5 the increased cost of providing capacity to insure Safeco s excess earthquake-insurance risk. Safeco paid the surcharge in February CEA Supported Research Projects Because California law requires the CEA to base its rates on the best available scientific information, the CEA continued its commitment to supporting research that promotes the ongoing development of science and earthquake engineering that are relevant to CEA insurance operations and earthquake-loss mitigation activities. In recent years, the CEA supported research and development of the Uniform California Earthquake Rupture Forecast (UCERF), which was completed in UCERF provides, for the first time, a uniformly prepared earthquake-fault-rupture forecast for all of California based on an adequate time-dependent methodology. As a result of this project, the CEA s loss modeler for rate purposes, EQECAT, updated its model to incorporate the results of UCERF. Because EQECAT added these authoritative results into EQECAT s CEA earthquake model, the CEA is assured its rates and rate structure are based on uniform statewide seismic-hazard estimates that represent the best available scientific information. Upon completion of the project, the United States Geological Survey (USGS) also used UCERF in development of important new hazard maps. In 2009, CEA staff identified two new research projects whose results would (further) aid CEA in its mission Uniform California Earthquake Rupture Forecast, Version 3 (UCERF3), and Near-Source Ground Motion Characterization (NGA West 2). The CEA Governing Board approved both for CEA support and funding. As with previous CEA-funded research, these projects represent the CEA s ongoing need for and commitment to advancing the evolution of earthquake science and engineering that support the loss-modeling the CEA uses in rate-setting and other activities, including financial analysis. The UCERF3 and NGA-West 2 projects are continuations of previous research and will provide clear benefit to the CEA, its policyholders, and partners, by substantially improving the loss-modeling required for both financial analysis and ratemaking. During 2010 and in accordance with projections, both the UCERF3 and NGA-West 2 projects remained on target for completion in Consumer and Agent Outreach In 2010, the CEA completed marketing-research studies and pilot projects necessary to earn support from its Governing Board for implementation of a first-ever annualized CEA marketing plan in 2011: Trained 1,386 agents 825 in person and 561 online. CEA increased the number of agents trained annually through scheduling training sessions in targeted locations, promoting company-sponsored training sessions, and offering Webinars. Trained 820 claim adjusters as part of its ongoing commitment to ensure that CEA claims are adjusted promptly, fairly, and consistently. California Earthquake Authority: Annual Report to the Legislature Page 5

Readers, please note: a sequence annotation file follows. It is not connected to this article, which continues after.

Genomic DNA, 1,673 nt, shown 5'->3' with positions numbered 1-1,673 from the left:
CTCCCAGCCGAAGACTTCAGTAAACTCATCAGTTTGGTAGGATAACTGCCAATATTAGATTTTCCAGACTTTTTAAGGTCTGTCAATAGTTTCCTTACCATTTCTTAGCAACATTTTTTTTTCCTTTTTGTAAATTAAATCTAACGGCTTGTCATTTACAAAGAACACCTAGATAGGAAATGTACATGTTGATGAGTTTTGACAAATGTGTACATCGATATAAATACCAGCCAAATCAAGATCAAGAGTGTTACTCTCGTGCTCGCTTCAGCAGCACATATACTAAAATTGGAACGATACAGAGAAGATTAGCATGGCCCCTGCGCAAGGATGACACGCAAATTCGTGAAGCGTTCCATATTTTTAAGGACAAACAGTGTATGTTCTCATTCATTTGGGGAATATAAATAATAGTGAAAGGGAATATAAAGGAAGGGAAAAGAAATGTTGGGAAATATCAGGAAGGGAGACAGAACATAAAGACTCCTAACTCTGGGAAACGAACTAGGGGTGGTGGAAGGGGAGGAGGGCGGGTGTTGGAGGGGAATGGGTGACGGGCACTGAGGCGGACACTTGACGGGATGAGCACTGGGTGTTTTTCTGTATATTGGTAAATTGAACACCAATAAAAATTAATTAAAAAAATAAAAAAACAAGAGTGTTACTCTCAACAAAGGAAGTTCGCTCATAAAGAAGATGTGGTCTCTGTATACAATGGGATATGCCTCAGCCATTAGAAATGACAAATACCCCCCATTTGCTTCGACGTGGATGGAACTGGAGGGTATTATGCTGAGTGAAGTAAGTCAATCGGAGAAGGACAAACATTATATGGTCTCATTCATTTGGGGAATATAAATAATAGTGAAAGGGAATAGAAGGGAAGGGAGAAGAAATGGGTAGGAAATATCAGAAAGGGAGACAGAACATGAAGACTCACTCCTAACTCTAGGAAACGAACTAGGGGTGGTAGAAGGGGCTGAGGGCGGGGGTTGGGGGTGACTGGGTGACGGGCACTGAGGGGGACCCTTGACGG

6 Completed four comprehensive marketing studies designed to complement related independent social science study recommendations produced in 2008 and 2009: Market research simulated statewide CEA-policy purchase decisions according to local risks. CEA policyholder research identified reasons for record net policy sales in March through April CEA branding research identified a marketing story or "promise" about CEA s purpose. Message research, with co-funding sought by the CEA from the Federal Emergency Management Agency (through the California Emergency Management Agency), developed a communications roadmap depicting the decision-making thought process that would enable different earthquakepreparedness stakeholders (including the CEA) to identify a common message to effectively motivate residents to act. CEA worked (again) as the primary statewide marketer of the second annual Great California ShakeOut earthquake drill helping to earn participation by more than 7.9 million Californians in all 58 counties. CEA marketing strategies from 2008 and 2009 were combined in 2010 to generate nearly 45 million paid-media impressions and distribute more than 1.2 million direct-mail pieces in English, Spanish, and Chinese through more than 2,300 CEA-participating-insurer agents. Residential Mitigation Program Development In 2010, final program cornerstones were completed (in less than 18 months) to establish a firstever statewide residential seismic retrofit program. The efforts positioned the CEA and its Governing Board to transition swiftly from program development to program execution in Established a desired CEA-program reference in the State Multi-Hazard Mitigation Plan, which is renewed every three years. Facilitated adoption of the first-ever California Building Code for the seismic retrofitting of existing residential structures. Supported passage of successful state legislation that authorized the CEA to hire a Chief Mitigation Officer (or CMO ). Completed an RFQ to identify a statewide residential-seismic-retrofit-program administrator to distribute consumer financial incentives and oversee a process to verify project completion and building permits. Neared completion of joint exercise of powers agreement (JPA) with the California Emergency Management Agency. Earned CEA Governing Board approval for the program s start-up funding. California Earthquake Authority: Annual Report to the Legislature Page 6